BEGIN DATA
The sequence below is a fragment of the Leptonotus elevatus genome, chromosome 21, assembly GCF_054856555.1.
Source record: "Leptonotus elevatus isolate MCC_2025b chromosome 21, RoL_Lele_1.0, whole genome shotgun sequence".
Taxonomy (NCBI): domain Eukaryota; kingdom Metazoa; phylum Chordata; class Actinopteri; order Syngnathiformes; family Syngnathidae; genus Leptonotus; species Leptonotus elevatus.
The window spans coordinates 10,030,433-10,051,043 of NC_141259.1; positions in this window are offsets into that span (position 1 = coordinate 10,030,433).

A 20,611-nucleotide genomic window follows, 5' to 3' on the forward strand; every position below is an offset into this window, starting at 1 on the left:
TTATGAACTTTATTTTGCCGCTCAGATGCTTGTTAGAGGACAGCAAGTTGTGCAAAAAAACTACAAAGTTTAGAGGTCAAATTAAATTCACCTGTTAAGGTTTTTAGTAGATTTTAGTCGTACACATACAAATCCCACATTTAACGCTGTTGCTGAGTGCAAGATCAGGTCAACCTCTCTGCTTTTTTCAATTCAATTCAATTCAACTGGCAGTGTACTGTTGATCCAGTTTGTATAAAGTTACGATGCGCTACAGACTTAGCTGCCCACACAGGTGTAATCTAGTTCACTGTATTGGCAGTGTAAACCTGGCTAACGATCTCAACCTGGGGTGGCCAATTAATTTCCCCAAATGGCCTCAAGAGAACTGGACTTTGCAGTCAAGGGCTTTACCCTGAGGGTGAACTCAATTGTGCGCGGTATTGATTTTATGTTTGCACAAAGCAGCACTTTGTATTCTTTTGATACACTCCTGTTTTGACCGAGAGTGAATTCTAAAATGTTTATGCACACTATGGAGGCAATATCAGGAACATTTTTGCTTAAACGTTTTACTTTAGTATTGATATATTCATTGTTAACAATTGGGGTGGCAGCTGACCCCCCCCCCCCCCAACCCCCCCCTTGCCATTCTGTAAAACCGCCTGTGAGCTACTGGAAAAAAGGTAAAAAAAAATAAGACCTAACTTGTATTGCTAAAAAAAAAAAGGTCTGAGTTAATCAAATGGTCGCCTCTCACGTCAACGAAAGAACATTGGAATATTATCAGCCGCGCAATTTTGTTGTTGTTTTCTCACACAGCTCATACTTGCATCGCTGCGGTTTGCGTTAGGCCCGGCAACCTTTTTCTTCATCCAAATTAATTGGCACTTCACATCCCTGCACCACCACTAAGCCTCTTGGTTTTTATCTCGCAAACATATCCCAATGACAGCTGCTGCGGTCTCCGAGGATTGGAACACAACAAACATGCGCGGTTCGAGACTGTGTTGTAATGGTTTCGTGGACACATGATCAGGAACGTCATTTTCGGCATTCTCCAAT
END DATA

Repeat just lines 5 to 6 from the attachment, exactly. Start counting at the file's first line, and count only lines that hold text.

A 20,611-nucleotide genomic window follows, 5' to 3' on the forward strand; every position below is an offset into this window, starting at 1 on the left:
TTATGAACTTTATTTTGCCGCTCAGATGCTTGTTAGAGGACAGCAAGTTGTGCAAAAAAACTACAAAGTTTAGAGGTCAAATTAAATTCACCTGTTAAGGTTTTTAGTAGATTTTAGTCGTACACATACAAATCCCACATTTAACGCTGTTGCTGAGTGCAAGATCAGGTCAACCTCTCTGCTTTTTTCAATTCAATTCAATTCAACTGGCAGTGTACTGTTGATCCAGTTTGTATAAAGTTACGATGCGCTACAGACTTAGCTGCCCACACAGGTGTAATCTAGTTCACTGTATTGGCAGTGTAAACCTGGCTAACGATCTCAACCTGGGGTGGCCAATTAATTTCCCCAAATGGCCTCAAGAGAACTGGACTTTGCAGTCAAGGGCTTTACCCTGAGGGTGAACTCAATTGTGCGCGGTATTGATTTTATGTTTGCACAAAGCAGCACTTTGTATTCTTTTGATACACTCCTGTTTTGACCGAGAGTGAATTCTAAAATGTTTATGCACACTATGGAGGCAATATCAGGAACATTTTTGCTTAAACGTTTTACTTTAGTATTGATATATTCATTGTTAACAATTGGGGTGGCAGCTGACCCCCCCCCCCCCCAACCCCCCCCTTGCCATTCTGTAAAACCGCCTGTGAGCTACTGGAAAAAAGGTAAAAAAAAATAAGACCTAACTTGTATTGCTAAAAAAAAAAAGGTCTGAGTTAATCAAATGGTCGCCTCTCACGTCAACGAAAGAACATTGGAATATTATCAGCCGCGCAATTTTGTTGTTGTTTTCTCACACAGCTCATACTTGCATCGCTGCGGTTTGCGTTAGGCCCGGCAACCTTTTTCTTCATCCAAATTAATTGGCACTTCACATCCCTGCACCACCACTAAGCCTCTTGGTTTTTATCTCGCAAACATATCCCAATGACAGCTGCTGCGGTCTCCGAGGATTGGAACACAACAAACATGCGCGGTTCGAGACTGTGTTGTAATGGTTTCGTGGACACATGATCAGGAACGTCATTTTCGGCATTCTCCAAT